enjoy getting back!

  4. #4
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    Thanks for the info. Based on this I'm planning to buy some degreaser and lubricant and start working on it myself. Right now there is a lot of gunk in the chain and rotors that needs to be cleaned before I ride it. I already pumped up the tires and they are holding air.

    I rode the bike on trails maybe 20 times in all the time I've owned it so I think most of the components are still in decent shape.

  5. #5
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    Quote Originally Posted by Ludwigrhysy View Post
    I don't believe this subject has ever been covered before. We should discuss it further
    Great! Let's do that.

  6. #6
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    Quote Originally Posted by Ludwigrhysy View Post
    I don't believe this subject has ever been covered before. We should discuss it further
    People getting back on their bikes has been discussed before, but each persons situation is different, hence we continue to talk about it and thus what this thread is for.

    I suggest you simply not click on the forum link in future therefore you wont have to read the thread and fill it with Sarcasm.

  7. #7
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    Quote Originally Posted by plexxx View Post
    Thanks for the info. Based on this I'm planning to buy some degreaser and lubricant and start working on it myself. Right now there is a lot of gunk in the chain and rotors that needs to be cleaned before I ride it. I already pumped up the tires and they are holding air.

    I rode the bike on trails maybe 20 times in all the time I've owned it so I think most of the components are still in decent shape.
    Plexx get some degreaser and soak the chain in it for a good 30 mins. I use a gatorade bottle and fill it with degreaser. that way i can put a cap on it and shake it out a bit. After that i use boiling water and dish detergent and let soak for 15 mins shaking at times. Then i rinse it with more boiling water and then i dry it out with a hair dryer to make sure theres no moisture. After that add a liberal amount of chain lube and you are on your way.

    Check your disc brake pads. If they have been sat a while use some emery paper (like really fine sand paper)to smooth them out a bit and will remove any surface rust.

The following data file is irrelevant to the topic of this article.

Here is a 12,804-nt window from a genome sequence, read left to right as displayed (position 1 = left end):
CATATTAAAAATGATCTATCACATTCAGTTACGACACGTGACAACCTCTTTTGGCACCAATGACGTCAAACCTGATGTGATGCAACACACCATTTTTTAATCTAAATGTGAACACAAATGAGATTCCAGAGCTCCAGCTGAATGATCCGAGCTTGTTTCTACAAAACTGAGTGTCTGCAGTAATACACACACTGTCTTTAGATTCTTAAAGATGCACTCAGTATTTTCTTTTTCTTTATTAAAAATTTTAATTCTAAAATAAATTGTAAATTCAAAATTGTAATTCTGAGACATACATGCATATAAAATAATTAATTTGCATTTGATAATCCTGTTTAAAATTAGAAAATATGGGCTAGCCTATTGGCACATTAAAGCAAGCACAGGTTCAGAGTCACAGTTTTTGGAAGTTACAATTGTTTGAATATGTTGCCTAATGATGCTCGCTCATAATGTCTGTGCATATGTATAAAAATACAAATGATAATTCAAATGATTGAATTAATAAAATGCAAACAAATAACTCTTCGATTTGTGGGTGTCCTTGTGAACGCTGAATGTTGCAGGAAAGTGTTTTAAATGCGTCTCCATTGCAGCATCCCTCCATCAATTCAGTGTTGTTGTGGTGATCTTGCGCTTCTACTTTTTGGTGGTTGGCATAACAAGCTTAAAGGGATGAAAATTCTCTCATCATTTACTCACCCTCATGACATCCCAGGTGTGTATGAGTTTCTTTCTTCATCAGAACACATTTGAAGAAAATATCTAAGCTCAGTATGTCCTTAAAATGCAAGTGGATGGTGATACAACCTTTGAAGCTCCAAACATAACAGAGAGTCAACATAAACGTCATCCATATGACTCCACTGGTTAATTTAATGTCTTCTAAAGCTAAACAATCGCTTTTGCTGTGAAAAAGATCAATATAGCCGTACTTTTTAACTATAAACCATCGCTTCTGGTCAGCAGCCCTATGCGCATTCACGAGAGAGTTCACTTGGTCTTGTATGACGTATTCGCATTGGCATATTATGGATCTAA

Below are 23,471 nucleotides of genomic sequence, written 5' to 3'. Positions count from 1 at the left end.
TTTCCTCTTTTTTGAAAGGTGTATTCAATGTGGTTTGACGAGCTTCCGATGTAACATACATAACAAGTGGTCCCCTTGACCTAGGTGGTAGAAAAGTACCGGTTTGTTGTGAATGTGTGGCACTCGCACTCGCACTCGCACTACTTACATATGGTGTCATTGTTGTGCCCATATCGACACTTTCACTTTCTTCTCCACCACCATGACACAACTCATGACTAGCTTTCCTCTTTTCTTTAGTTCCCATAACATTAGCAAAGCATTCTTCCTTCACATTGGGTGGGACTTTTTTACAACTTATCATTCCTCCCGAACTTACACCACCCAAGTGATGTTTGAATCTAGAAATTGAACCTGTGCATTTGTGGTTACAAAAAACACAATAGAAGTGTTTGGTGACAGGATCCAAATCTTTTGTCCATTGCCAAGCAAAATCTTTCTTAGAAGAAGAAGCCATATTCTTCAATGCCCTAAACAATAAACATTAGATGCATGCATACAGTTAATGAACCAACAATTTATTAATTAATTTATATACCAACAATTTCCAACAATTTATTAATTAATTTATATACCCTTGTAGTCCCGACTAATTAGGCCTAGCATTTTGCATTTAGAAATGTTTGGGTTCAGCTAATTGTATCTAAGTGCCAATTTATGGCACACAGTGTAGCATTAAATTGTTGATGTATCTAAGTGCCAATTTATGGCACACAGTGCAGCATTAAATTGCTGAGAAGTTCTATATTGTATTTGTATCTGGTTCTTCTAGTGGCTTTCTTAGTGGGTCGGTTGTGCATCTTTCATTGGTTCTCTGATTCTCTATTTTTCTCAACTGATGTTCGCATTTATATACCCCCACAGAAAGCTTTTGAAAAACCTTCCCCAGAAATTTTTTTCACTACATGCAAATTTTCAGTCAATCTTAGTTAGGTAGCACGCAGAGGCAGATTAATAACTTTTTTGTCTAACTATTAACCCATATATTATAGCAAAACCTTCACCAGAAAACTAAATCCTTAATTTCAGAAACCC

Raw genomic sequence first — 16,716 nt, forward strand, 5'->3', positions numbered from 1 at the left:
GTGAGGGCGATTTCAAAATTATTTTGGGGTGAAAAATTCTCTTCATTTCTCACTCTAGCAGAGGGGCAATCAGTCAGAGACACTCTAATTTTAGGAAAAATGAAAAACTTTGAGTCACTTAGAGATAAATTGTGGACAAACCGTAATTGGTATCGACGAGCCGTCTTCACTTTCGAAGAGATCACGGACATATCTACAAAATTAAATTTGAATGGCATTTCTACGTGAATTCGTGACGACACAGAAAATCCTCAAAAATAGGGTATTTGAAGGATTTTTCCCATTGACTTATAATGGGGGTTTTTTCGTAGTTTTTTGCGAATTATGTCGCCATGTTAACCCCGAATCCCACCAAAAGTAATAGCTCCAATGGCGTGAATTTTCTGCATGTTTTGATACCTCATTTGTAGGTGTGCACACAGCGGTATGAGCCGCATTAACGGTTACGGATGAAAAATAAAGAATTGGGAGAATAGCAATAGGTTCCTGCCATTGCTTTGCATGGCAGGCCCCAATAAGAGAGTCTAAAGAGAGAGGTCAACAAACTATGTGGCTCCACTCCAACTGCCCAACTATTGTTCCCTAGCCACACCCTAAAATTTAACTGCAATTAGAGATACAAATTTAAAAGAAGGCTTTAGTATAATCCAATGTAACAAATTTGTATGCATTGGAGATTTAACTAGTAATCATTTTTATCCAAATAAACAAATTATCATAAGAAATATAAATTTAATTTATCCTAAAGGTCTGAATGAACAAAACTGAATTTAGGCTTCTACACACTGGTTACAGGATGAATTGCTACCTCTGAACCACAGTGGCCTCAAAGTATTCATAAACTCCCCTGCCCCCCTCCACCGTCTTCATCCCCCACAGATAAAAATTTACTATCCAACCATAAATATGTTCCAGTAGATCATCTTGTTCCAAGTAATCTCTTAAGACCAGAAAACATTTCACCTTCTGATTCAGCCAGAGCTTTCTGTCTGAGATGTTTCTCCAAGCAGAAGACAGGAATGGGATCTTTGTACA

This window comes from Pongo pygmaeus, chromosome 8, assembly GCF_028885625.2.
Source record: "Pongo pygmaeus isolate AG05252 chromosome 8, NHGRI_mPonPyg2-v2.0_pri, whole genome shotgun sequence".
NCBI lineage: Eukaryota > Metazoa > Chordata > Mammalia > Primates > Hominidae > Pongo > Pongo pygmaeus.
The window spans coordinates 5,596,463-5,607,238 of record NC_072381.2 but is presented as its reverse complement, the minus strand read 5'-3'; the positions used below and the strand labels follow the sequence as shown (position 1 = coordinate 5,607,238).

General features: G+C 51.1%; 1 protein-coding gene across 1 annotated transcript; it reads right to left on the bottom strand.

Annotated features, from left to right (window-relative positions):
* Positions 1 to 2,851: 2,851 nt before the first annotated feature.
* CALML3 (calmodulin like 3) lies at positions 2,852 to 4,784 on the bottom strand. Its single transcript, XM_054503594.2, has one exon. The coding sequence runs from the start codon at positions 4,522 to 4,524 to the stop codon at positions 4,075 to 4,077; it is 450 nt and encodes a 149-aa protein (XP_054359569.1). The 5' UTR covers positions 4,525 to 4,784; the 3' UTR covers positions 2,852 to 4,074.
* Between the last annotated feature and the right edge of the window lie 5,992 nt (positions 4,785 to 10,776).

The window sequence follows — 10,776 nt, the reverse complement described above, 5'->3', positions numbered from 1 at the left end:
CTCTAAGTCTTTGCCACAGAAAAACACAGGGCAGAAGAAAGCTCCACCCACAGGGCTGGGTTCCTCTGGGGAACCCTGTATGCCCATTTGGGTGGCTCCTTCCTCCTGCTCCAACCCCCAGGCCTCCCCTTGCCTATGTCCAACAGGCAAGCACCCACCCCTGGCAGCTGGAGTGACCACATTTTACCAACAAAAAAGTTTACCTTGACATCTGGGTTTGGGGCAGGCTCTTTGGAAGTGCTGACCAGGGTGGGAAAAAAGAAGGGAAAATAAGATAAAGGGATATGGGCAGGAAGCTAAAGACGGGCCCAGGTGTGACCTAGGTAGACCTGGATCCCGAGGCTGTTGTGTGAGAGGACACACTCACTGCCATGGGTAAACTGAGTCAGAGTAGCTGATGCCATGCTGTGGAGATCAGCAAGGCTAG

Then get out on a trail and ride to your hearts content!

  8. #8
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    Quote Originally Posted by Brockwan View Post
    Plexx get some degreaser and soak the chain in it for a good 30 mins. I use a gatorade bottle and fill it with degreaser. that way i can put a cap on it and shake it out a bit. After that i use boiling water and dish detergent and let soak for 15 mins shaking at times. Then i rinse it with more boiling water and then i dry it out with a hair dryer to make sure theres no moisture. After that add a liberal amount of chain lube and you are on your way.

    Check your disc brake pads. If they have been sat a while use some emery paper (like really fine sand paper)to smooth them out a bit and will remove any surface rust.

    Then get out on a trail and ride to your hearts content!

    I've never actually removed my chain before. I will do this to get it good and clean.

  9. #9
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    Quote Originally Posted by plexxx View Post
    I've never actually removed my chain before. I will do this to get it good and clean.
    Yes definitely do a removal job if its been sitting. You'll be able to pick up a chain tool cheap or I got a multi tool with a chain tool on it that I can take with me on rides which works just as good. When removing the pin don't remove it all the way out as its a pain in the arse to get back in. Try and get the pin out just enough so the link will disconnect. That way it's a hell of a lot easier to put back together.